Articles

May, 2014

Much of the discussion about Jamaica’s favourable prospects of becoming the 4th global logistics hub, emphasize the country’s physical attributes and natural endowments. Little reference, however, is made to a glaring deficiency in the quality of shiprelated and logistics services in Jamaica.

May, 2014

Senior officials in the government argue that changes in global manufacturing, trading and shipping – along with the proposed expansion of the Panama Canal to accommodate the new mega- liners – offer a unique opportunity for Jamaica to become a major player in global logistics. The opportunity is strengthened by a Chinese offer to invest some US $1.5 billion in new port and related facilities. They are bullish on the prospects for jobs and growth. Others say history suggests caution in making assumptions about gains to come from foreign direct investment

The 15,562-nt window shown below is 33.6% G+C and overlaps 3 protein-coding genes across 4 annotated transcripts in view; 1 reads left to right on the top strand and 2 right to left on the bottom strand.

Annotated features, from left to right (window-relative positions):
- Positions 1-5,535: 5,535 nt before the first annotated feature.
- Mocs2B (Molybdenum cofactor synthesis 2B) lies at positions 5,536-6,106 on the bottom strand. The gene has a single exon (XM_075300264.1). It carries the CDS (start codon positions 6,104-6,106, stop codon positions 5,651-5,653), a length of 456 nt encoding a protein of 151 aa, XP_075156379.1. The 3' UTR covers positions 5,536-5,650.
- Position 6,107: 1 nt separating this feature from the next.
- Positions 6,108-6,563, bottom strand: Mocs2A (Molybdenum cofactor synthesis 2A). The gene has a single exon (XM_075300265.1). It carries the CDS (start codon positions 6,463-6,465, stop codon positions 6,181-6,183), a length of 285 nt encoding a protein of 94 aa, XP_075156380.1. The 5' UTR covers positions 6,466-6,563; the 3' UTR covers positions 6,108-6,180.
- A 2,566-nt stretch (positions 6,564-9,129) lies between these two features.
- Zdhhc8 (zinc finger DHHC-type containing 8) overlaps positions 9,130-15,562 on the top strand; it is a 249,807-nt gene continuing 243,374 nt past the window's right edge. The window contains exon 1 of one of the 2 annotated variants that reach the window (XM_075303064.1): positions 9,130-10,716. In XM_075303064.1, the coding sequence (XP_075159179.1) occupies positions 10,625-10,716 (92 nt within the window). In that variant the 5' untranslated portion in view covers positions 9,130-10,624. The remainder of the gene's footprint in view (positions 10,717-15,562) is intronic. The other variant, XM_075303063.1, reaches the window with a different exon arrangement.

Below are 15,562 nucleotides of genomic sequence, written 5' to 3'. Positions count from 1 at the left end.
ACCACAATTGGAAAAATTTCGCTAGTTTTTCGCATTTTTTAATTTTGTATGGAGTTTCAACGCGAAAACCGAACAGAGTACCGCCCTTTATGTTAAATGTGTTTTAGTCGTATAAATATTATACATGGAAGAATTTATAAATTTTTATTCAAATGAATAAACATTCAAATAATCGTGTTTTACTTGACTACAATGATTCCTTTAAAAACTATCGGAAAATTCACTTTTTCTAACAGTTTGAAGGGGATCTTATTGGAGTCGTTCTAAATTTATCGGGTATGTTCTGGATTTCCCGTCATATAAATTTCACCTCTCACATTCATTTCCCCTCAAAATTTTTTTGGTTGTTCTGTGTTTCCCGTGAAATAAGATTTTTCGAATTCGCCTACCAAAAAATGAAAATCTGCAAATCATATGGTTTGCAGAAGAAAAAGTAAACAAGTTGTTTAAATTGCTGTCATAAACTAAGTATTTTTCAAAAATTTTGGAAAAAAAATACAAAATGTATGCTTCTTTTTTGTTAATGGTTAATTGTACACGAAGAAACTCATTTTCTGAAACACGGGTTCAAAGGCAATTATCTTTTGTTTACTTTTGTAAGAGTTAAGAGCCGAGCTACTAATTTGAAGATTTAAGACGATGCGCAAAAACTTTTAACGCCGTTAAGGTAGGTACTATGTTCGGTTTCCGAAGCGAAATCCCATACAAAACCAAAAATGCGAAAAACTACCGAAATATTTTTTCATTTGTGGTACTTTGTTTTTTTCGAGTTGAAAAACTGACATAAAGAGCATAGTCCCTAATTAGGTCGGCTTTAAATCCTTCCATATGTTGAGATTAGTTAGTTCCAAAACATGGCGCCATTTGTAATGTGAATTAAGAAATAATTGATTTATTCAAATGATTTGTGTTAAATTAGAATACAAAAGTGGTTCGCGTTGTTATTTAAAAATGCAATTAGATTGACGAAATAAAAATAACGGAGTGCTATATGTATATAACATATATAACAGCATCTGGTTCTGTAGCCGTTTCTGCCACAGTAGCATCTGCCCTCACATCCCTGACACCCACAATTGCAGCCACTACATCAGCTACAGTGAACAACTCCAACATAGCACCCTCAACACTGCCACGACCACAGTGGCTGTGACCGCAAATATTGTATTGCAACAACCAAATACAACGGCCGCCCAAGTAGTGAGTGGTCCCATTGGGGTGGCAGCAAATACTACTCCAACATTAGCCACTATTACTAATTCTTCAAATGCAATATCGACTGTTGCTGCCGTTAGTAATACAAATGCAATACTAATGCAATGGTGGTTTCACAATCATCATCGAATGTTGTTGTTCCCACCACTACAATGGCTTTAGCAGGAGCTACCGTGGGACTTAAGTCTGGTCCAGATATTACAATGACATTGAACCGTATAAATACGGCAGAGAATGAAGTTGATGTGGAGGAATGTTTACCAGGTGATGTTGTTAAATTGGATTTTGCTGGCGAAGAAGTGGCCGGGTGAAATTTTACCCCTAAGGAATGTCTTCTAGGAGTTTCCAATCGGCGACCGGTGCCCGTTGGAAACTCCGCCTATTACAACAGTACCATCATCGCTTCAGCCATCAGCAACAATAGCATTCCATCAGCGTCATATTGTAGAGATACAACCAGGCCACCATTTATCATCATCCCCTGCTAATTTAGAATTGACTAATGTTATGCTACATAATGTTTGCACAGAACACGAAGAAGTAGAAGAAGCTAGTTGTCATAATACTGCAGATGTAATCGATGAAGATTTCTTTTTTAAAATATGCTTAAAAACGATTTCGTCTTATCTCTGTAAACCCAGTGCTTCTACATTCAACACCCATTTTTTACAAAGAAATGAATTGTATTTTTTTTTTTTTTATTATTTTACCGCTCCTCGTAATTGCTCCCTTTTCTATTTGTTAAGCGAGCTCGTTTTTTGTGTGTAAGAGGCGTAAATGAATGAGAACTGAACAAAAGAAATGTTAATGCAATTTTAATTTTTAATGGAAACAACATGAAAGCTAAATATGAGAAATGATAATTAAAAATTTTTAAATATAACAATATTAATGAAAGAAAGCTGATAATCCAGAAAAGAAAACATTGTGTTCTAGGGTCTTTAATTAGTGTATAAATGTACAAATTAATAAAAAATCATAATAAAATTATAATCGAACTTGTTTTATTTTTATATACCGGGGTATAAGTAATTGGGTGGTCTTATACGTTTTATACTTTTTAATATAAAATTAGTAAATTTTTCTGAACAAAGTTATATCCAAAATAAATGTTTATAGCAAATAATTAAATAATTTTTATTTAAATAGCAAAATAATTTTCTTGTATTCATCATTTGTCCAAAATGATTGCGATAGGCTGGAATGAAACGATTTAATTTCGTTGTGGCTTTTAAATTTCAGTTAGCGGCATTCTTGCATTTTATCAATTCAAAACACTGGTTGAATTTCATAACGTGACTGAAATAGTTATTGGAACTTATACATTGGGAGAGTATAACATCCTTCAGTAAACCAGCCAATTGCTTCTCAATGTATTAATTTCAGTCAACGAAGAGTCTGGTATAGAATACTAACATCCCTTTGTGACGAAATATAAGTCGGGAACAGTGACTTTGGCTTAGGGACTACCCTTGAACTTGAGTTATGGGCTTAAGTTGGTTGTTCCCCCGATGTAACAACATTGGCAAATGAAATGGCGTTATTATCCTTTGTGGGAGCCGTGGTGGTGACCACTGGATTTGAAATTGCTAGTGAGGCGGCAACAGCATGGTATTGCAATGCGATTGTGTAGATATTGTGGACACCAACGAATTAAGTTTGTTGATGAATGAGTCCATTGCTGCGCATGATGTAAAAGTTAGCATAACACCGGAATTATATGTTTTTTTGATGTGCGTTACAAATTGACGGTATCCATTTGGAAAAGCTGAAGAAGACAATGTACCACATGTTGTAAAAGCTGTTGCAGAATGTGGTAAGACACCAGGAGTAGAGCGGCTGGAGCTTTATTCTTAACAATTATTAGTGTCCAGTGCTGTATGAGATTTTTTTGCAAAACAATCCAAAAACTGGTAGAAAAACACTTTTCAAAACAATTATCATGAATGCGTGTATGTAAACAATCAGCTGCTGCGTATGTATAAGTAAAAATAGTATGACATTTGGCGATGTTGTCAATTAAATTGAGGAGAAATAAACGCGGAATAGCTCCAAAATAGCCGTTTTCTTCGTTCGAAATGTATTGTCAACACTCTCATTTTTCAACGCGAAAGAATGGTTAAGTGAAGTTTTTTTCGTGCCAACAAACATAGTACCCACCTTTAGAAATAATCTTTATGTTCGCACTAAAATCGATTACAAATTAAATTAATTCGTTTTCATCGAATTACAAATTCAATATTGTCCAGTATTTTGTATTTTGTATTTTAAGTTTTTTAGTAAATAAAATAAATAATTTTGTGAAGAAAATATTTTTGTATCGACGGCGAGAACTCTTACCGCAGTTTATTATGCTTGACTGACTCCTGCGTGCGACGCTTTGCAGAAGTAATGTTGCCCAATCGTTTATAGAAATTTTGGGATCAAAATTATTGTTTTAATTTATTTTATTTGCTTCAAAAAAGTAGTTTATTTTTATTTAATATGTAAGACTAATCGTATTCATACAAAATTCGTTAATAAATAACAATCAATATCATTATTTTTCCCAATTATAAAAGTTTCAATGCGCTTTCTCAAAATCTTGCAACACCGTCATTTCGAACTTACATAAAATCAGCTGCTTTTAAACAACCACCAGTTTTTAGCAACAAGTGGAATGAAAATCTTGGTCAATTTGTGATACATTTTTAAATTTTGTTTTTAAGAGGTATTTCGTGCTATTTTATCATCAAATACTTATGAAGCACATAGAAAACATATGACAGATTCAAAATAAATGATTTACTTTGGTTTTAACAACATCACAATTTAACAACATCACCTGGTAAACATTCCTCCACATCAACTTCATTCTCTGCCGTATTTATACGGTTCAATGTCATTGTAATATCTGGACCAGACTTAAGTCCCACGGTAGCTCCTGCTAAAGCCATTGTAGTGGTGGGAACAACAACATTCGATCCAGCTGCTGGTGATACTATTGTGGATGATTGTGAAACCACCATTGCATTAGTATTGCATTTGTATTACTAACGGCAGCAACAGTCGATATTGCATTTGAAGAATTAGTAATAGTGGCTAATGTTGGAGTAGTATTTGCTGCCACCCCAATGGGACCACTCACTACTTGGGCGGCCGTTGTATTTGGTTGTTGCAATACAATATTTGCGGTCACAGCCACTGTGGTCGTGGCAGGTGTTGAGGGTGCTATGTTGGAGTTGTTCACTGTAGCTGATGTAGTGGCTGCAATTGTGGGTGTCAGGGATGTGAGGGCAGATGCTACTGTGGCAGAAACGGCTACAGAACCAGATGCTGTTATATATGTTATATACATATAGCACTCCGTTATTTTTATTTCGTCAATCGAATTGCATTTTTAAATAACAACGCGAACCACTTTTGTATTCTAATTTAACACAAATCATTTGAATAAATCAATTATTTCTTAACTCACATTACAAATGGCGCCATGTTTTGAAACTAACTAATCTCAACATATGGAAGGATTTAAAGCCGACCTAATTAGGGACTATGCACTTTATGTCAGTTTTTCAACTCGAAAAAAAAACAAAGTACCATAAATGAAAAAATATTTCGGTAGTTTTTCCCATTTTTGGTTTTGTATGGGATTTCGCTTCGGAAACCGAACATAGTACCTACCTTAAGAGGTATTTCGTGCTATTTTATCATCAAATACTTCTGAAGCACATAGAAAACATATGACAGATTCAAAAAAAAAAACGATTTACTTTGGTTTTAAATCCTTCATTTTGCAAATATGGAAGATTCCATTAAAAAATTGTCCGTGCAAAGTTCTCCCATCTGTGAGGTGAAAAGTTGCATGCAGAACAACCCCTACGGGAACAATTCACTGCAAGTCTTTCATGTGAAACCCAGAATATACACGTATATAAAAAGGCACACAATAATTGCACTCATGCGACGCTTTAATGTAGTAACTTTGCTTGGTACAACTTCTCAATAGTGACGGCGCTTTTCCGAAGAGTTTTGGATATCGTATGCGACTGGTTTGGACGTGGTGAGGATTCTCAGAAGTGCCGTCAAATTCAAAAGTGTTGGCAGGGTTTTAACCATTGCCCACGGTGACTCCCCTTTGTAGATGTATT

December, 2012

Jamaica's pre-Olympic Training Camp in the English city of Birmingham offers a template for exploiting transnational business opportunities between Jamaica and the Diaspora.

 

 

December, 2012

Raby Danvers 'Danny' Williams is, arguably, Jamaica's most respected businessman with a highly successful career as both visionary and implementer over the half century of Jamaica’s Independence. And he continues to innovate and serve. As the country embarks on the next 50 years of its journey towards economic growth and human development, MSBM Business Review spoke with him about the evolution of Jamaican business since Independence, his role in that process and his expectations for the immediate, uncertain period ahead.

 

December, 2012